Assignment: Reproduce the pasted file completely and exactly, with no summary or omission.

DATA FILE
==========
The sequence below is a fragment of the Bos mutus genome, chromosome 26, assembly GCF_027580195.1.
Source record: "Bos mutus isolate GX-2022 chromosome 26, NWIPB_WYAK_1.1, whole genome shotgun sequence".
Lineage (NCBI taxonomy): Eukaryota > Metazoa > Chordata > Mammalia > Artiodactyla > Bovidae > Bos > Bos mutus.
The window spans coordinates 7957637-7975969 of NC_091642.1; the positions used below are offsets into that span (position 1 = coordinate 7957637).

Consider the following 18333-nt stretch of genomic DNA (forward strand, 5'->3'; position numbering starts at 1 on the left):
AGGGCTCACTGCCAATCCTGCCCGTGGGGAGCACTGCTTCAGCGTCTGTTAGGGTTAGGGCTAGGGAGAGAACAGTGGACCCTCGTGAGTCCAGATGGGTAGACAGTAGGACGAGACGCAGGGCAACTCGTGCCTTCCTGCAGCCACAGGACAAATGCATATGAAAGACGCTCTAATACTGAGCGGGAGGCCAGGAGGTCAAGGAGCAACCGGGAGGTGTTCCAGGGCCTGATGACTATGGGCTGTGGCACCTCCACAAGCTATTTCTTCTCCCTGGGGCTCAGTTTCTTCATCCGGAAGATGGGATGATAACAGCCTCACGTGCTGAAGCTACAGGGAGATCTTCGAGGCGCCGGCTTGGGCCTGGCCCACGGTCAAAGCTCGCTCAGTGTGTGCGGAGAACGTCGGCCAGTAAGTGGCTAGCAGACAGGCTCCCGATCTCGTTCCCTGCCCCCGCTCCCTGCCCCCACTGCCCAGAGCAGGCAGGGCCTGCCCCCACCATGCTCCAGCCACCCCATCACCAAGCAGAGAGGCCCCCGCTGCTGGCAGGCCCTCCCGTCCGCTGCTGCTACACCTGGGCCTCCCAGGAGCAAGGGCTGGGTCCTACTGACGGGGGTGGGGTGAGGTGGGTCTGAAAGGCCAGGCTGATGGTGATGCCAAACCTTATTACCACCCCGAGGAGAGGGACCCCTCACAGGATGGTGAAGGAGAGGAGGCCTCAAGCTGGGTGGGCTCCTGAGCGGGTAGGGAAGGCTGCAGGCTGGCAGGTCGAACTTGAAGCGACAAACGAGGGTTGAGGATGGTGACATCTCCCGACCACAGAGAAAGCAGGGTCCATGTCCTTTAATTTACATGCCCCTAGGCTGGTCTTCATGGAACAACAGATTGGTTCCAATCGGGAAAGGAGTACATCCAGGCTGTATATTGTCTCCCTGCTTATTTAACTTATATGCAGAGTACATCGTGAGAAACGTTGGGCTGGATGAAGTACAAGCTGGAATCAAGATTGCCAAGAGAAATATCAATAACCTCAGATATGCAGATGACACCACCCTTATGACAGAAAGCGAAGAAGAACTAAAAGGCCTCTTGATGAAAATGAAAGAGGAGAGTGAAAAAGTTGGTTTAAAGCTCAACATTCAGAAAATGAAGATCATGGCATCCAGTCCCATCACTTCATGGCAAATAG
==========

The sequence below is a fragment of the Bos mutus genome, chromosome 26, assembly GCF_027580195.1.
Source record: "Bos mutus isolate GX-2022 chromosome 26, NWIPB_WYAK_1.1, whole genome shotgun sequence".
Lineage (NCBI taxonomy): Eukaryota > Metazoa > Chordata > Mammalia > Artiodactyla > Bovidae > Bos > Bos mutus.
The window spans coordinates 7957637-7975969 of NC_091642.1; the positions used below are offsets into that span (position 1 = coordinate 7957637).

Consider the following 18333-nt stretch of genomic DNA (forward strand, 5'->3'; position numbering starts at 1 on the left):
AGGGCTCACTGCCAATCCTGCCCGTGGGGAGCACTGCTTCAGCGTCTGTTAGGGTTAGGGCTAGGGAGAGAACAGTGGACCCTCGTGAGTCCAGATGGGTAGACAGTAGGACGAGACGCAGGGCAACTCGTGCCTTCCTGCAGCCACAGGACAAATGCATATGAAAGACGCTCTAATACTGAGCGGGAGGCCAGGAGGTCAAGGAGCAACCGGGAGGTGTTCCAGGGCCTGATGACTATGGGCTGTGGCACCTCCACAAGCTATTTCTTCTCCCTGGGGCTCAGTTTCTTCATCCGGAAGATGGGATGATAACAGCCTCACGTGCTGAAGCTACAGGGAGATCTTCGAGGCGCCGGCTTGGGCCTGGCCCACGGTCAAAGCTCGCTCAGTGTGTGCGGAGAACGTCGGCCAGTAAGTGGCTAGCAGACAGGCTCCCGATCTCGTTCCCTGCCCCCGCTCCCTGCCCCCACTGCCCAGAGCAGGCAGGGCCTGCCCCCACCATGCTCCAGCCACCCCATCACCAAGCAGAGAGGCCCCCGCTGCTGGCAGGCCCTCCCGTCCGCTGCTGCTACACCTGGGCCTCCCAGGAGCAAGGGCTGGGTCCTACTGACGGGGGTGGGGTGAGGTGGGTCTGAAAGGCCAGGCTGATGGTGATGCCAAACCTTATTACCACCCCGAGGAGAGGGACCCCTCACAGGATGGTGAAGGAGAGGAGGCCTCAAGCTGGGTGGGCTCCTGAGCGGGTAGGGAAGGCTGCAGGCTGGCAGGTCGAACTTGAAGCGACAAACGAGGGTTGAGGATGGTGACATCTCCCGACCACAGAGAAAGCAGGGTCCATGTCCTTTAATTTACATGCCCCTAGGCTGGTCTTCATGGAACAACAGATTGGTTCCAATCGGGAAAGGAGTACATCCAGGCTGTATATTGTCTCCCTGCTTATTTAACTTATATGCAGAGTACATCGTGAGAAACGTTGGGCTGGATGAAGTACAAGCTGGAATCAAGATTGCCAAGAGAAATATCAATAACCTCAGATATGCAGATGACACCACCCTTATGACAGAAAGCGAAGAAGAACTAAAAGGCCTCTTGATGAAAATGAAAGAGGAGAGTGAAAAAGTTGGTTTAAAGCTCAACATTCAGAAAATGAAGATCATGGCATCCAGTCCCATCACTTCATGGCAAATAG